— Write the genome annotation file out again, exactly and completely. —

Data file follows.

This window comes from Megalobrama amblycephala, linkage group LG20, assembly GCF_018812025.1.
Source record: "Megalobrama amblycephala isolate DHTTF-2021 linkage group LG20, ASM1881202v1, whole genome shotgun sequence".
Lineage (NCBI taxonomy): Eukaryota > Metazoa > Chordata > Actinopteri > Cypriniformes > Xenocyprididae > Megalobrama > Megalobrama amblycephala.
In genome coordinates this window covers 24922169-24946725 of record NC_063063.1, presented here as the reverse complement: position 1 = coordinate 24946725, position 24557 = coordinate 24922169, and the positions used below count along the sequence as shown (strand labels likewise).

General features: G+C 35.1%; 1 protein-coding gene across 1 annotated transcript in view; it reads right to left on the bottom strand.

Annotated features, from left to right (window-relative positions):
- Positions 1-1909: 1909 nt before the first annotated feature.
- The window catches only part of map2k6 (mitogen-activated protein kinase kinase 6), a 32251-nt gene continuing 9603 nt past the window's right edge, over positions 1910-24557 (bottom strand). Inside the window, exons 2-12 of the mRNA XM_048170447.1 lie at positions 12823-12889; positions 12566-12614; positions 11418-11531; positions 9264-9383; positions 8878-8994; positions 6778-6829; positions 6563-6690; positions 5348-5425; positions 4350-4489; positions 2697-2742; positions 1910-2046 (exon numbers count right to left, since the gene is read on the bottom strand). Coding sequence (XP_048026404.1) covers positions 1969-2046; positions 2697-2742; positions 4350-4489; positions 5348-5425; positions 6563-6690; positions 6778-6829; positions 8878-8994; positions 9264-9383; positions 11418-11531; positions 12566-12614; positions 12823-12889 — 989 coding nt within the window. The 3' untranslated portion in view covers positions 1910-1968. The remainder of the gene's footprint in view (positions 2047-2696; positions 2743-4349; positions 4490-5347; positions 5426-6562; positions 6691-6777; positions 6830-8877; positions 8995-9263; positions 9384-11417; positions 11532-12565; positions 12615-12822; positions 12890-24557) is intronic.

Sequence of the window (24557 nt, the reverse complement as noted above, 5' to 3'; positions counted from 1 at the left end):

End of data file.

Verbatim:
This window comes from Megalobrama amblycephala, linkage group LG20, assembly GCF_018812025.1.
Source record: "Megalobrama amblycephala isolate DHTTF-2021 linkage group LG20, ASM1881202v1, whole genome shotgun sequence".
Lineage (NCBI taxonomy): Eukaryota > Metazoa > Chordata > Actinopteri > Cypriniformes > Xenocyprididae > Megalobrama > Megalobrama amblycephala.
In genome coordinates this window covers 24922169-24946725 of record NC_063063.1, presented here as the reverse complement: position 1 = coordinate 24946725, position 24557 = coordinate 24922169, and the positions used below count along the sequence as shown (strand labels likewise).

General features: G+C 35.1%; 1 protein-coding gene across 1 annotated transcript in view; it reads right to left on the bottom strand.

Annotated features, from left to right (window-relative positions):
- Positions 1-1909: 1909 nt before the first annotated feature.
- The window catches only part of map2k6 (mitogen-activated protein kinase kinase 6), a 32251-nt gene continuing 9603 nt past the window's right edge, over positions 1910-24557 (bottom strand). Inside the window, exons 2-12 of the mRNA XM_048170447.1 lie at positions 12823-12889; positions 12566-12614; positions 11418-11531; positions 9264-9383; positions 8878-8994; positions 6778-6829; positions 6563-6690; positions 5348-5425; positions 4350-4489; positions 2697-2742; positions 1910-2046 (exon numbers count right to left, since the gene is read on the bottom strand). Coding sequence (XP_048026404.1) covers positions 1969-2046; positions 2697-2742; positions 4350-4489; positions 5348-5425; positions 6563-6690; positions 6778-6829; positions 8878-8994; positions 9264-9383; positions 11418-11531; positions 12566-12614; positions 12823-12889 — 989 coding nt within the window. The 3' untranslated portion in view covers positions 1910-1968. The remainder of the gene's footprint in view (positions 2047-2696; positions 2743-4349; positions 4490-5347; positions 5426-6562; positions 6691-6777; positions 6830-8877; positions 8995-9263; positions 9384-11417; positions 11532-12565; positions 12615-12822; positions 12890-24557) is intronic.

Sequence of the window (24557 nt, the reverse complement as noted above, 5' to 3'; positions counted from 1 at the left end):